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Ugly Vibration on Same Note - All Strings

Discussion in 'Setup & Repair [DB]' started by skullhead, Jul 2, 2004.

  1. skullhead


    Aug 27, 2003
    Pittsburgh, PA
    I hope this is simple question / answer, cuz its grinding at my nerves.

    My open G doesn’t vibrate “smooth”. Closer to G# on D string is even worse. Same note on A string gets same crazy vibe.

    My best description is that the bow loses grip and it sounds like what I expect if I were using a saw instead of a bow.

    I remembered that the whack note had changed when I tuned up for solo tuning. I got scientific tonight and slapped on my mute, (classic ebony-type).

    Darned straight – the whack note now occurs down near F. Again, whack F on all strings. (D and A., anyway)

    I’ve read so many definitions of wolftones, I don’t know what to believe. Soundpost was recently replaced, so that’s not likely. Asked the luthier about it. Let’s just say its still happening.

    What is it and how do I fix it? (Noname hybrid. Using Helicore Orch Medium.)

    Other than that, it sounds "great".


  2. what you need is to bring your bass to a good luthier, the problem is that your fingerboard is not perfecly flat. you have some bumps. it will probibly cost you about 200$ to get it fixed
  3. anonymous0726

    anonymous0726 Guest

    Nov 4, 2001
    Have someone grab the 'after-string' while you play and see if you can reduce or eliminate the problem. Sometimes the after-string will fight the 'before' string at certain pitches. If no one is around, then try weaving a rag through the after-string.

    If so, then you've found a place to start.
  4. arnoldschnitzer

    arnoldschnitzer AES Fine Instruments

    Feb 16, 2002
    Brewster, NY, USA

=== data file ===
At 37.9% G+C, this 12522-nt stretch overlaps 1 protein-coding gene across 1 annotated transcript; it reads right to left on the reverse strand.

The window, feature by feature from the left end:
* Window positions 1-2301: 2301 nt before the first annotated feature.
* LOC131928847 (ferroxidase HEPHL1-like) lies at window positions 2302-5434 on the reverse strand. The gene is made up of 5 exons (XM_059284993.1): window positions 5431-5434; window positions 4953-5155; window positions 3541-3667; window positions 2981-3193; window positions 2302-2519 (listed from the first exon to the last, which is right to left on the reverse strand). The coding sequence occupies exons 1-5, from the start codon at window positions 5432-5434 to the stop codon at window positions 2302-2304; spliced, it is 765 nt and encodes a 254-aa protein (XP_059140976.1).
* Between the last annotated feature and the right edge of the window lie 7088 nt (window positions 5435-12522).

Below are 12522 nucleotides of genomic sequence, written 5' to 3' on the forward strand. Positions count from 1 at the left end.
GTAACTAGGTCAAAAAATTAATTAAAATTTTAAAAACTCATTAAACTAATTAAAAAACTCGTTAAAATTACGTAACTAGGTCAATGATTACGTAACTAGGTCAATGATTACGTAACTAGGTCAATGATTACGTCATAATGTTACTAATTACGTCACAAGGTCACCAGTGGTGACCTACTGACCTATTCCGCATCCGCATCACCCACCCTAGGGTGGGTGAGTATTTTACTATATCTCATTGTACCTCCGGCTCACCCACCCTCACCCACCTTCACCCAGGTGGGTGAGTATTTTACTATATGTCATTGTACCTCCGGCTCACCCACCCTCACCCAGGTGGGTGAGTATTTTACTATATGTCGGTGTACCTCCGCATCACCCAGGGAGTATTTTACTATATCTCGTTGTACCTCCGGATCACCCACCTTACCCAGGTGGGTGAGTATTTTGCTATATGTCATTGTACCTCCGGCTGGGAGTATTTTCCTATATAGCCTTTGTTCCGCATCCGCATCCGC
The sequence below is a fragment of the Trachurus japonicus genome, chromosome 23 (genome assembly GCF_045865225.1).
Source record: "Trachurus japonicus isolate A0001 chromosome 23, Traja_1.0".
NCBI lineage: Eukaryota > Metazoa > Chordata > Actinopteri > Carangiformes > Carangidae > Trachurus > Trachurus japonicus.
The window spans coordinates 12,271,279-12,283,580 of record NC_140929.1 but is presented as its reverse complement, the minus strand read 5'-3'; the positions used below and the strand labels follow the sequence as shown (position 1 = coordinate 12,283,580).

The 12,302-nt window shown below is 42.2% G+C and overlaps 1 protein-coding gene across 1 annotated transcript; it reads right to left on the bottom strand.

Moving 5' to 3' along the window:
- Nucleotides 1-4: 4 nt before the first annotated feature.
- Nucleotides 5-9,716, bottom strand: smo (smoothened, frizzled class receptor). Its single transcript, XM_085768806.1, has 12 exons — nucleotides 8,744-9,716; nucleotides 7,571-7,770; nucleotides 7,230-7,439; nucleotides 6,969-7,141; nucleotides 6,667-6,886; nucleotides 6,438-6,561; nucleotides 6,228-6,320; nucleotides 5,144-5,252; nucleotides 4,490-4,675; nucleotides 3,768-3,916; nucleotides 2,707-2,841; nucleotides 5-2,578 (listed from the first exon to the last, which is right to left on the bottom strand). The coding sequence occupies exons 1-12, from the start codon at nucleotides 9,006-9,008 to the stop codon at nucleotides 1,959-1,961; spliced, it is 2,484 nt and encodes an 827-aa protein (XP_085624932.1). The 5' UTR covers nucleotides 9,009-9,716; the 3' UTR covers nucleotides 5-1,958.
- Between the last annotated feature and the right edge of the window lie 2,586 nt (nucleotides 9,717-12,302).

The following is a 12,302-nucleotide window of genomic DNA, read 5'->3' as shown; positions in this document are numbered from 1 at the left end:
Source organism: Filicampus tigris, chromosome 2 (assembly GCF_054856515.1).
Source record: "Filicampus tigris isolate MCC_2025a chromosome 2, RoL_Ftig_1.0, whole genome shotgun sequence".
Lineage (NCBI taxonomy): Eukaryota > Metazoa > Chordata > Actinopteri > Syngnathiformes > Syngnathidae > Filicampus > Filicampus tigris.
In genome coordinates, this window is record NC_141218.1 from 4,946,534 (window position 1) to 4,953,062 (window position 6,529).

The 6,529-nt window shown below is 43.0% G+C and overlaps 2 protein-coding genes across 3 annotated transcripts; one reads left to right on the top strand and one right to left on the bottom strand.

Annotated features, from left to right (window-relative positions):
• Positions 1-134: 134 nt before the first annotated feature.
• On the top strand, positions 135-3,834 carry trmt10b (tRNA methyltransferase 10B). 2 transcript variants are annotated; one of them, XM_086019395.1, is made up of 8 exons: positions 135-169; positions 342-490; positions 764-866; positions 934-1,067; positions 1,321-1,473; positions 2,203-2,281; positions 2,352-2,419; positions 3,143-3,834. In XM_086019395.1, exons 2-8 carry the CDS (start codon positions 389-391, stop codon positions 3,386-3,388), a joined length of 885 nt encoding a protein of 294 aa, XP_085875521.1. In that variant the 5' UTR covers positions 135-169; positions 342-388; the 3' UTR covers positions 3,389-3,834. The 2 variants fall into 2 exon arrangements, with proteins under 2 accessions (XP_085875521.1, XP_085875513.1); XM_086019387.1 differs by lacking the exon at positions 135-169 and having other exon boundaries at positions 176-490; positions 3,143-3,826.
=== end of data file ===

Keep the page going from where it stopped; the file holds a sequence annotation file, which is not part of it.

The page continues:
What you have is a wolf tone. AAAAHOOOOOOOOOOOOOOO!
  5. skullhead


    Aug 27, 2003
    Pittsburgh, PA

    After-string, I assume means below-bridge. From what I've seen so far, I assume the wolf tone pitch will vary with the length of my tailwire. I’m leery that the fingerboard is causing it, just because it happens on open G @ 440 w/o mute.

    Do any of those “eliminator” gizmos really work? MMMblwaAAAMNaahhwa = %*@#!

    Where next? I’m embarrassed to say what my luthier suggested. But I will. Soon.

    Much obliged, All.
  6. anonymous0726

    anonymous0726 Guest

    Nov 4, 2001

    It was just some advice for which you asked. Take it or don't.
  7. G is close enough to A which is where most wolf notes reside. Plus you say G# is bad. What happens when you bow the G or G# on the A string? Try Rays idea then try an eliminator on the A string. If you can't get a wolf note eliminator fast, tape a piece of lead or brass on the A between the bridge and tail piece. You may have to move it around a bit.
  8. skullhead


    Aug 27, 2003
    Pittsburgh, PA
    Appreciate all the advice. Just wondered how the fingerboard could cause problem on open string. Am I missing something?

    I've learned that I, indeed, have a "wolf tone". I should try dampening the vibration on the after-string(s) to isolate vibration. Once identified, get an isolator.

    Are different isolators better than others?

    Oh yeah. My trusted luthier suggested simply beating on that pitch until the whacky vibration stopped. He's more like the guy you want building your house, but not the one for finishing the interior.
    (I decided not to take his advice, as I'd already beat it with no result except hating that sound even more.)

    Everyone, Thanks again.
  9. There have been several threads on wolf elimination. Here
    is one to get you started.